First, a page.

Over the years, I’ve posted a lot here about running, from chronicling my marathon training to pondering my deep ambivalence (if not flat out reluctance) about the act. Like writing here, I’ve stopped and started and stopped again, and issued myself new directives to get going once more.

This is a different sort of post, in which in which I am trying not to make myself do anything but instead to accommodate myself to the current situation, and to motivate myself to make as much of it as I can. It’s attempting what Tara Brach describes as the start of a process of recognition and acceptance, a moment of looking around and saying, “Oh, it’s like this.”

The situation is this: my left knee has been acting up for the last several months, mostly in a mid-grade way but at a couple of points acutely enough that I took to my bed with an ice pack, pretty worried that I might have actually damaged something. I finally persuaded myself to go see a sports medicine doctor and get it checked out. And of course, just like when you take your car to the mechanic, it wouldn’t make the noise. Or, rather, it did make the noise (“wow, that’s a lot of crackling,” my doctor said) but it didn’t hurt, it didn’t stick, it didn’t threaten to buckle. So she pushed and prodded and said that there didn’t appear to be anything structural wrong with it, and she sent me off for x-rays.

Which, as I should have known to expect, showed a bunch of arthritis. She sent me a prescription for physical therapy, and she advised me to lay off the high-impact exercise, at least for the time being. “I’m not saying you can’t run ever again,” she said. “But for now.”

My physical therapist, however, was a good bit more solidly in the running-is-over camp. And I’m finding myself there as well. It’s partially because the thing going on in my knee seems to be degenerative, and as the PT said, it can’t be reversed or even really stopped. But it’s also partially because it gives me permission to stop bashing my head against that particular wall. Deciding that running is over lets me stop feeling bad about not running, and about not wanting to run, and it opens up some space for me to focus on doing some other things.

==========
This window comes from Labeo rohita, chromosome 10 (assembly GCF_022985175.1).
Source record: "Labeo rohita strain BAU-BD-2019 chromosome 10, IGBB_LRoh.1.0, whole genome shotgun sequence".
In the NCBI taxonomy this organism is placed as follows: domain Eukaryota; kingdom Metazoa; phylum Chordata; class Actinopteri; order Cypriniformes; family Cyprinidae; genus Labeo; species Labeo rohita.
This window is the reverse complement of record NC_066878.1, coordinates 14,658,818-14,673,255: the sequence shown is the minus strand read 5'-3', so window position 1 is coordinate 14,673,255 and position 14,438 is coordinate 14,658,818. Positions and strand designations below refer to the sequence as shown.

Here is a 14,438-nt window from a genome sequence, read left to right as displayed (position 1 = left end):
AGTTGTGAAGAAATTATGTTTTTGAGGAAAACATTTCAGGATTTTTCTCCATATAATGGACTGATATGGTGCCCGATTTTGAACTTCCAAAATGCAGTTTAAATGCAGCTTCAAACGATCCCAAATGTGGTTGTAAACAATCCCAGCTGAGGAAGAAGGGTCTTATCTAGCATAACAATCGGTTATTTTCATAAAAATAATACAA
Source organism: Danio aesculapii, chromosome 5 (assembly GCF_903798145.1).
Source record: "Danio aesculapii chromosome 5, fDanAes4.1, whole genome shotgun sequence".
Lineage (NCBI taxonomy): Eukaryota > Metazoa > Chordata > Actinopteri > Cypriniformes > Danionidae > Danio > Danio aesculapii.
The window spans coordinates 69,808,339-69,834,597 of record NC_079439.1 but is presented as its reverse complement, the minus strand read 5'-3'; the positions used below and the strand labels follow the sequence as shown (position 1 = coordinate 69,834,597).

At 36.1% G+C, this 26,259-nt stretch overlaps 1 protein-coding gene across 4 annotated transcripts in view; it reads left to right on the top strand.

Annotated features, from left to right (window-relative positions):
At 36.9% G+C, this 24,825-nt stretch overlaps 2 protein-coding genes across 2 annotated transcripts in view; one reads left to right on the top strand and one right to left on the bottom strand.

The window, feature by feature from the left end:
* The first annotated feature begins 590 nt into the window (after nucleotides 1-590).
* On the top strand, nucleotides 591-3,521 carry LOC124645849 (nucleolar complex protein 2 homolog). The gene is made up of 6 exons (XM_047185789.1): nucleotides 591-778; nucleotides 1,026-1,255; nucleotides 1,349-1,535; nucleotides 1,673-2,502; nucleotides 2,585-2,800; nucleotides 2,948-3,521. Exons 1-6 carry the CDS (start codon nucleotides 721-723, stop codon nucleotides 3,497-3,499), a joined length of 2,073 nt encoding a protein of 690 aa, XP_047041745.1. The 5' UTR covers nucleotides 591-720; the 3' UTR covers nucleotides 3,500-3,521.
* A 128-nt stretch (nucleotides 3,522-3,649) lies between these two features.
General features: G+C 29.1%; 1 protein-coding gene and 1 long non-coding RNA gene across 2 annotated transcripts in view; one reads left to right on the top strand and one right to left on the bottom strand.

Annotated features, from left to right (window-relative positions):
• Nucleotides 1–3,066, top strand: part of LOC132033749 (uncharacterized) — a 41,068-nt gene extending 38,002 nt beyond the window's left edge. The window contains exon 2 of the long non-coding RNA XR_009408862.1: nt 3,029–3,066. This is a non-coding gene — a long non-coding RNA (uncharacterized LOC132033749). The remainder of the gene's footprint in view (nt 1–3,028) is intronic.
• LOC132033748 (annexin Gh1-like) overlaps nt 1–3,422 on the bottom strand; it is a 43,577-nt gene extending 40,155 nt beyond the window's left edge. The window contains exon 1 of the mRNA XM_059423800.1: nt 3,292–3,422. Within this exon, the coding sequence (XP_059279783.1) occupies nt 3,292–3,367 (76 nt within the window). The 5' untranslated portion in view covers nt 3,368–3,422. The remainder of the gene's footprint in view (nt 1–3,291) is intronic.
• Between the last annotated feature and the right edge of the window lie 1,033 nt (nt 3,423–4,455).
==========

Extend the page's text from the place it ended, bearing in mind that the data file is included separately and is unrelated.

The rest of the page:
So for the last few weeks I’ve been all about the stationary bikes at my gym, and I’ve even taken a few spinning classes. (I’ve also been advised to back off on those until we strengthen things around my knees a bit — but that feels like something to look forward to.) And I’m doing my PT and working with a personal trainer to try to strengthen more generally.

I wanted to write about this today because it feels a bit emblematic, capturing something about how I’ve been trying to approach change over the last few years, finding ways not to fight the things that can’t be fought, ways to hold onto the meaningful parts of the past and to let go of what cannot be. It’s a mode of being in the world that I’m trying to bring to my work as well: recognizing, for instance, that whatever writing I’m doing is likely to go way more slowly than I want it to, and that my wanting it to go faster won’t change that. And that recognition — “Oh, it’s like this” — is the first step toward figuring out how to make the most of the slowness.


There are the things you know you ought to do, that are hard to do, in part because the “ought to” of them is pretty abstract, especially when they are surrounded by so many other pressing, concrete demands. For me, a whole lot of stuff has long fallen into that category, and particularly things that have to do with taking care of myself. I ought to eat a little better. I ought to drop that five pounds. I ought to get more sleep. I ought to exercise more regularly. I know all of those statements are true, and I really do try to do the things they urge, but it’s often easier to let those things drop when competing demands arise.

And honestly, when don’t competing demands arise.

But I’m finding myself squarely in front of one of those moments when the world sends a no-kidding message: That “ought to”? You should maybe interpret as “must.”

Last week, right near the end of the DH conference, I started getting some pain in my left shoulder. I’ve got some kind recurrent tendonitis in both my shoulders, and with all the hauling of suitcases and carrying around of laptops, I figured I’d triggered it, which promised an aggravating few days ahead.

A week later, however, things had not gotten better. In fact, they were much worse: the pain was no longer localized in my shoulder, but was radiating both up my neck and down my arm. My small stash of Aleve was running out fast, and weirdly, given the range of things you can buy OTC here in Paris, naproxen is unavailable without a prescription. So R. talked me into seeing a doctor, and got a friend to make an appointment for me.